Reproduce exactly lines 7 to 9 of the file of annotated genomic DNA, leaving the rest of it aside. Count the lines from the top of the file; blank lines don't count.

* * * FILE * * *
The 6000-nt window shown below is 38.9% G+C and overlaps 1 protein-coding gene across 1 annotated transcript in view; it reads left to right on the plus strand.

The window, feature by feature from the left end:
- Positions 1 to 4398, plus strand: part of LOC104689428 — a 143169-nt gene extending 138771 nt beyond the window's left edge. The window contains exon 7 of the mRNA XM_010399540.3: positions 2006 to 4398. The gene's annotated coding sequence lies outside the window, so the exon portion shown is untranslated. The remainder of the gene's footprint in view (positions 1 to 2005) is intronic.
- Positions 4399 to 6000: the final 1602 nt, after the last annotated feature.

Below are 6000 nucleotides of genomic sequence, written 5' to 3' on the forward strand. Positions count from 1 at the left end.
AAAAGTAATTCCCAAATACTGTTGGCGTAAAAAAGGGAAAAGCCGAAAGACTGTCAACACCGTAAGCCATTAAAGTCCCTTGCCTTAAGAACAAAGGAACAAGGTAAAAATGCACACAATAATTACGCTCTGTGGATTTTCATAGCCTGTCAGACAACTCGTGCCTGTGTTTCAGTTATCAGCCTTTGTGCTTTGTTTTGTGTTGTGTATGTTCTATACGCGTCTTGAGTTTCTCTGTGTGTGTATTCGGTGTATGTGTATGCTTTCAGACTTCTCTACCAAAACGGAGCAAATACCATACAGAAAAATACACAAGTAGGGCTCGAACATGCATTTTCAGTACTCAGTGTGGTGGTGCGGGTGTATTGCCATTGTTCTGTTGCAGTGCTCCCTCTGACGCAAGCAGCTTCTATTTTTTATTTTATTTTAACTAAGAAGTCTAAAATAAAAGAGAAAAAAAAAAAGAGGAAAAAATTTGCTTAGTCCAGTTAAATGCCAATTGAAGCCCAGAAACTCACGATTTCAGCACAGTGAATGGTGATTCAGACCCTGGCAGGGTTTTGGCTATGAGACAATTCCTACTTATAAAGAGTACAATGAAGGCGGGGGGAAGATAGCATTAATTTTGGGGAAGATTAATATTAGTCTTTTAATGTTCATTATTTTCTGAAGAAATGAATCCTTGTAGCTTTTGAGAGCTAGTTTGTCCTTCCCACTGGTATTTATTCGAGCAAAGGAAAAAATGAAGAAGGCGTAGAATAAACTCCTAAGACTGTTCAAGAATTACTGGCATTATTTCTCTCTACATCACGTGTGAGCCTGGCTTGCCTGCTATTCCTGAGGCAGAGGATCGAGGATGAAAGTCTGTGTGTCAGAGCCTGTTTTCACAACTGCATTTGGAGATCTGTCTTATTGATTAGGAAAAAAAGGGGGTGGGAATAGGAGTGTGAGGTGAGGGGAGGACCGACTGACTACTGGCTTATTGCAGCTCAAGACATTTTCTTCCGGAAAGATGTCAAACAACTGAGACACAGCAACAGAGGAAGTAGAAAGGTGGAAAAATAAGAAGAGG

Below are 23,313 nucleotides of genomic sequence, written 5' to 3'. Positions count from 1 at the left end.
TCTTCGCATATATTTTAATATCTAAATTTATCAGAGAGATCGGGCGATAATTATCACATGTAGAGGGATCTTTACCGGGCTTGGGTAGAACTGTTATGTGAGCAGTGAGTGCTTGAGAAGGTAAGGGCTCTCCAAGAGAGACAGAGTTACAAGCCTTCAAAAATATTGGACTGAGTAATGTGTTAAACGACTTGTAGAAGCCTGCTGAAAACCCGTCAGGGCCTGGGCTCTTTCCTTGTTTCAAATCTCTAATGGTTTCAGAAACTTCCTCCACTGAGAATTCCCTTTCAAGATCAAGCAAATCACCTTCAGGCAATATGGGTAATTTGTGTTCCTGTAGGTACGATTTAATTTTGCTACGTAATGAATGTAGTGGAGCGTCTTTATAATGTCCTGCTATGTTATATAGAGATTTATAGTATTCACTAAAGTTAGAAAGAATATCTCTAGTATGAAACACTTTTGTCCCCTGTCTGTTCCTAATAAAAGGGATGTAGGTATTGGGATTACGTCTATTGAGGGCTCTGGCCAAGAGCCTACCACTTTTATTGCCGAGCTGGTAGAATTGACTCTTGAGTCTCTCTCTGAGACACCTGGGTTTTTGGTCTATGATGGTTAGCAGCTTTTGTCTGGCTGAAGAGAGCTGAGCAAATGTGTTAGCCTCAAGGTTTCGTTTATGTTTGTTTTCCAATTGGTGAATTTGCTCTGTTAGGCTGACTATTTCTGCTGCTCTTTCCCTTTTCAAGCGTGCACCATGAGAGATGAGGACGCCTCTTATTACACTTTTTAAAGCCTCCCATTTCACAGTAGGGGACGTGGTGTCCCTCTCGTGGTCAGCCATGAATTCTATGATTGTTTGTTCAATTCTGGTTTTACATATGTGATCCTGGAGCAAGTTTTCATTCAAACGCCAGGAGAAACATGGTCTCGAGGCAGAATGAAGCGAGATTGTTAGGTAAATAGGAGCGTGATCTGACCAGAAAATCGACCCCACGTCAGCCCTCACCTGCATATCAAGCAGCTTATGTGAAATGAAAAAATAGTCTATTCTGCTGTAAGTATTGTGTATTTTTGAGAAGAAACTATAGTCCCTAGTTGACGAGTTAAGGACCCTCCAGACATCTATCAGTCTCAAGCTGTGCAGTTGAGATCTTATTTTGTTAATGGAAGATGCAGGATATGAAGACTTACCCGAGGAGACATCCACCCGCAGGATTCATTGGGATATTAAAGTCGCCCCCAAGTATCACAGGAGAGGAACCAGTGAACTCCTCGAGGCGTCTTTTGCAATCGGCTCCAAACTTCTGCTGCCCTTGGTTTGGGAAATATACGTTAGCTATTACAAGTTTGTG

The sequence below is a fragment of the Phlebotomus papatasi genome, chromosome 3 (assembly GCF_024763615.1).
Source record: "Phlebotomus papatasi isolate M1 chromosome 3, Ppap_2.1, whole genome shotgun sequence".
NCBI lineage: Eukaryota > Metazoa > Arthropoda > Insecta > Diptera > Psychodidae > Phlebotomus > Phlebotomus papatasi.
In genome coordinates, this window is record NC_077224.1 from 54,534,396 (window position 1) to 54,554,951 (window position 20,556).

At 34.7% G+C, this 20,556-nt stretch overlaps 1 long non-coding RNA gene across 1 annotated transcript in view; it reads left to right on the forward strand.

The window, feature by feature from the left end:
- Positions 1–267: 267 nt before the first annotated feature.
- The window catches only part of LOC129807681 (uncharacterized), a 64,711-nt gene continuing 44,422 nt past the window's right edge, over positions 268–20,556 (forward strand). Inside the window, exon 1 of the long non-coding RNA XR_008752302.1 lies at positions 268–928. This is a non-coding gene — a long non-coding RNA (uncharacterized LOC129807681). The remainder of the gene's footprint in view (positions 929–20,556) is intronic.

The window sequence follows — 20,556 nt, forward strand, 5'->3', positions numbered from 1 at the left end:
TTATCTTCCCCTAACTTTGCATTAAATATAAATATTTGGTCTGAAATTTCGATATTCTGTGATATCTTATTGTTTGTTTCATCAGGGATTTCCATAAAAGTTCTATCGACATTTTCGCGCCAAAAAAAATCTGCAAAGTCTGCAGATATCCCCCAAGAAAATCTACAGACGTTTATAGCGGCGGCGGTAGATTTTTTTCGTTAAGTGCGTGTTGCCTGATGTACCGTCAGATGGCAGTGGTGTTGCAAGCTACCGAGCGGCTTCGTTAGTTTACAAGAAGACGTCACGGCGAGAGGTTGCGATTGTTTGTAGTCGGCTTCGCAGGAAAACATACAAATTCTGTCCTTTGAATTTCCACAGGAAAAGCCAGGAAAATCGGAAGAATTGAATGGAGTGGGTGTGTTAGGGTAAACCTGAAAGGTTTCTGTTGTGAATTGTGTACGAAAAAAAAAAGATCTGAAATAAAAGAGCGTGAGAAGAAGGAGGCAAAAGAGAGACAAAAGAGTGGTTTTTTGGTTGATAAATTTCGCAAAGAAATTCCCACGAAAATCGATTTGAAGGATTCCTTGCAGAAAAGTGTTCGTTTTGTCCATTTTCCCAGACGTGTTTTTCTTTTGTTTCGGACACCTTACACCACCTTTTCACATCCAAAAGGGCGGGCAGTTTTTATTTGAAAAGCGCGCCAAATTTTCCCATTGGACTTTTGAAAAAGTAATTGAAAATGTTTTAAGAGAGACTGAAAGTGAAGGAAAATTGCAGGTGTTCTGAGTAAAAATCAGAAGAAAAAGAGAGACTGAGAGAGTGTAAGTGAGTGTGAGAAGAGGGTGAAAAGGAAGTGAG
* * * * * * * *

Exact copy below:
Below are 23,313 nucleotides of genomic sequence, written 5' to 3'. Positions count from 1 at the left end.
TCTTCGCATATATTTTAATATCTAAATTTATCAGAGAGATCGGGCGATAATTATCACATGTAGAGGGATCTTTACCGGGCTTGGGTAGAACTGTTATGTGAGCAGTGAGTGCTTGAGAAGGTAAGGGCTCTCCAAGAGAGACAGAGTTACAAGCCTTCAAAAATATTGGACTGAGTAATGTGTTAAACGACTTGTAGAAGCCTGCTGAAAACCCGTCAGGGCCTGGGCTCTTTCCTTGTTTCAAATCTCTAATGGTTTCAGAAACTTCCTCCACTGAGAATTCCCTTTCAAGATCAAGCAAATCACCTTCAGGCAATATGGGTAATTTGTGTTCCTGTAGGTACGATTTAATTTTGCTACGTAATGAATGTAGTGGAGCGTCTTTATAATGTCCTGCTATGTTATATAGAGATTTATAGTATTCACTAAAGTTAGAAAGAATATCTCTAGTATGAAACACTTTTGTCCCCTGTCTGTTCCTAATAAAAGGGATGTAGGTATTGGGATTACGTCTATTGAGGGCTCTGGCCAAGAGCCTACCACTTTTATTGCCGAGCTGGTAGAATTGACTCTTGAGTCTCTCTCTGAGACACCTGGGTTTTTGGTCTATGATGGTTAGCAGCTTTTGTCTGGCTGAAGAGAGCTGAGCAAATGTGTTAGCCTCAAGGTTTCGTTTATGTTTGTTTTCCAATTGGTGAATTTGCTCTGTTAGGCTGACTATTTCTGCTGCTCTTTCCCTTTTCAAGCGTGCACCATGAGAGATGAGGACGCCTCTTATTACACTTTTTAAAGCCTCCCATTTCACAGTAGGGGACGTGGTGTCCCTCTCGTGGTCAGCCATGAATTCTATGATTGTTTGTTCAATTCTGGTTTTACATATGTGATCCTGGAGCAAGTTTTCATTCAAACGCCAGGAGAAACATGGTCTCGAGGCAGAATGAAGCGAGATTGTTAGGTAAATAGGAGCGTGATCTGACCAGAAAATCGACCCCACGTCAGCCCTCACCTGCATATCAAGCAGCTTATGTGAAATGAAAAAATAGTCTATTCTGCTGTAAGTATTGTGTATTTTTGAGAAGAAACTATAGTCCCTAGTTGACGAGTTAAGGACCCTCCAGACATCTATCAGTCTCAAGCTGTGCAGTTGAGATCTTATTTTGTTAATGGAAGATGCAGGATATGAAGACTTACCCGAGGAGACATCCACCCGCAGGATTCATTGGGATATTAAAGTCGCCCCCAAGTATCACAGGAGAGGAACCAGTGAACTCCTCGAGGCGTCTTTTGCAATCGGCTCCAAACTTCTGCTGCCCTTGGTTTGGGAAATATACGTTAGCTATTACAAGTTTGTG

The sequence below is a fragment of the Phlebotomus papatasi genome, chromosome 3 (assembly GCF_024763615.1).